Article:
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  • Along the Ajakageer

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    This boy is exhausted and could not make his way across the desert.  The long walk through desert terrain, the lack of food and water, and the heaviness of our sorrows made it difficult to continue. We tried our best to carry those who couldn’t walk any further.
  • Bible study

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    During the journey, we did not have a building or any holy place to worship our Lord but under the tree service was the only best option. We study bible, prayed and praised the Lord there. Jesus was the only way we had day and night.
  • Christmas Marching

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    On holidays, especially Christmas and Easter, we would celebrate our salvation with marches, songs, and dances. Weeks before the event, we would prepare our special uniforms – black pants, white shirts, and red sashes with white crosses. We also made our wooden crosses that we carried. Some who had learned tailoring or carpentry in the camp stayed very busy helping out at this time. The boy in the front, in all white, is the leader of the march and the teacher of the songs and dances.
  • Education was a priority, and it kept our minds occupied. We learned English, math, and Kiswahili under those trees. Our teachers tried to help us rise above our situation so that someday we may return to Sudan as educated leaders.
  • When we arrived at Panyidou Refugee amp in Ethiopia there were no buildings. We had to come together as groups to build shelters and to gather food. Some went to the forest to cut long and short poles for building houses. Others were given the duty to cut grass or to cook. Once we built the living shelters, we built a school. It took many people to carry one pole and take many poles to build the house.
  • We were forced out of Ethiopia and had to cross the River Gilo back to Sudan. Enemy troops were closing in. The river had currents so strong that we could not safely cross. When we heard gunshots, we realized the troops were going to kill us all and that we had no choice but to jump in the river. Only half of us survived the gunshots, crocodiles, and strong currents. Crossing the Gilo was the longest moment of my life. When I got to the other side, I just ran.
  • Dinka Cow Scenery

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    Cows play a role in Dinka culture and lifestyle. Wealth is measured with cows. One hundred or more head of cows are provided to a bride’s family as a dowry. Children are named after a special cow that was used to pay for the marriage agreement of their parents. Young men compose songs about their favorite bull in order to win girls and earn prestige in their community.
  • Dinka Dance

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    South Sudan is a diverse community with a number of cultures that have not yet been explored and shared with the rest of the world.  A big part of the culture, norms, and values have been lost during the decades of war.  Today, a lot of memories are brought back to life through artwork and storytelling. Dinka men and women dress in unique corsets made of beads along with many other ornaments are worn at particular dancing events and special ceremonies.  Different kinds of corsets are used to show the age set or exhibit values of a rich family.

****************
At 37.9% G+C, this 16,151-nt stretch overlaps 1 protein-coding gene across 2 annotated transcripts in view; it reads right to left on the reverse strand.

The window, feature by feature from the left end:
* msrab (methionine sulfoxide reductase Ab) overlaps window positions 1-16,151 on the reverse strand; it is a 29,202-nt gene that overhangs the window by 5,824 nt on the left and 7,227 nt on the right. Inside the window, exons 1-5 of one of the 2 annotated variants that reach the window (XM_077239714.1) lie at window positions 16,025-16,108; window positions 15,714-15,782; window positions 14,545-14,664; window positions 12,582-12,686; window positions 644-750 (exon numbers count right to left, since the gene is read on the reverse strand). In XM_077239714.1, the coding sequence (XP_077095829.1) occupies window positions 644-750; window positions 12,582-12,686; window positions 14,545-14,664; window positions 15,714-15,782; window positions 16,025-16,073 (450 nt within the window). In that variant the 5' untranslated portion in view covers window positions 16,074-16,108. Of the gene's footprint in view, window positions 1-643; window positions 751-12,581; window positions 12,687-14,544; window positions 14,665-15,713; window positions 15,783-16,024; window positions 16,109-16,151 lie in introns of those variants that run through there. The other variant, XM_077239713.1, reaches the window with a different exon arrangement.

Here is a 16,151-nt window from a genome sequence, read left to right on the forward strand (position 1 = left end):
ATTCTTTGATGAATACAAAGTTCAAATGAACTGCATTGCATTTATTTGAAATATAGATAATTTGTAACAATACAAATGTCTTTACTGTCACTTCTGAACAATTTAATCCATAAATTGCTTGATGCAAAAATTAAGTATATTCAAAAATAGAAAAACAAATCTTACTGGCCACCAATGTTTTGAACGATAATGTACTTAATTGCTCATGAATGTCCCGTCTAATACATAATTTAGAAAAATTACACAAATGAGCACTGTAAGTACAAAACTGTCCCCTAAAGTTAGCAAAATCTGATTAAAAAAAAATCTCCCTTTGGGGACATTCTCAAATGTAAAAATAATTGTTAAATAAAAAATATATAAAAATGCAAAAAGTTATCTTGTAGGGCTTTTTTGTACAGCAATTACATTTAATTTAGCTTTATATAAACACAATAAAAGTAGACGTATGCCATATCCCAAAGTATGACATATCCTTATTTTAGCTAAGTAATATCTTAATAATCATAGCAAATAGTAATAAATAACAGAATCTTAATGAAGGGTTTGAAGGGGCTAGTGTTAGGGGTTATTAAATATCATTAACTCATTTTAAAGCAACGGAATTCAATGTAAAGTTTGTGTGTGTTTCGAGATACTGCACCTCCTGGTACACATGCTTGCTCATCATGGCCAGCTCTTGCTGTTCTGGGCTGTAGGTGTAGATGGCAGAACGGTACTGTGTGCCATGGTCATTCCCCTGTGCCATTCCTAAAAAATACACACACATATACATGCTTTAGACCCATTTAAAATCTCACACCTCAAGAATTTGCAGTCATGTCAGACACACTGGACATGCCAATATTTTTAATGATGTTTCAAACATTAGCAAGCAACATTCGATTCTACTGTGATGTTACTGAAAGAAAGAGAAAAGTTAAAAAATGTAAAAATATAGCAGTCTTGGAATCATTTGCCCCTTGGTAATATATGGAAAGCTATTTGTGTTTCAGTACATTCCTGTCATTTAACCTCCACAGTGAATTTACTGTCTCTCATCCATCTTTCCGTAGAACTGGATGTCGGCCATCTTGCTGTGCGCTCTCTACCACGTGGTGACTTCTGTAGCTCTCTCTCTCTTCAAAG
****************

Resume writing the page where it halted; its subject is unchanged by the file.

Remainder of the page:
• Imperceptible Misery

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    This work continues to serve as a reminder to me about the struggle and misfortune of my fellow friends and brothers as a result of war. It embodies the over-shadowed and unseen suffering of the past and the passion I see in the eyes of friends and viewers today – as if they were with me during those days
  • George Thomas Mickey Leland (November 27, 1944 – August 7, 1989) was an anti-property activist who becomes a congressman from the Texas 18th District and chair of the Congressional Black Caucus. In 1989, Leland died in a plane crashed in Gambela, Ethiopia during the mission to Panyindo Refuge Camp. This painting was done in memory of Congressman Leland as I was one of the thousands lost boys of Sudan waiting for his arrival at Panyindo Refugee camp when we received word his plane had crashed.
  • This work reveals my long journey from Africa to the United States.  When I was six-years-old, I was separated from my family and became an unaccompanied minor, spending 14 years in refugee camps in Ethiopia and Kenya before I made my new home in Nashville, Tennessee, prior to relocating to Columbus, Ohio in 2006.  It reflects the hardship I endured in the past and the hope for a better tomorrow.  Even more important, it also symbolizes the devotion of friends and colleagues, who assist Lost Boys in their changing lives in the diaspora and back home.
  • Journey of Hope #1

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    After we had already spent so many years running from the enemy, we were forced once more to run, this time to Kenya, where the enemy was not allowed. It was a three-day walk to the border. People had no shoes, and the road was very rocky. We walked non-stop. When I saw that sign welcoming us to Kenya I hoped we were finally safe.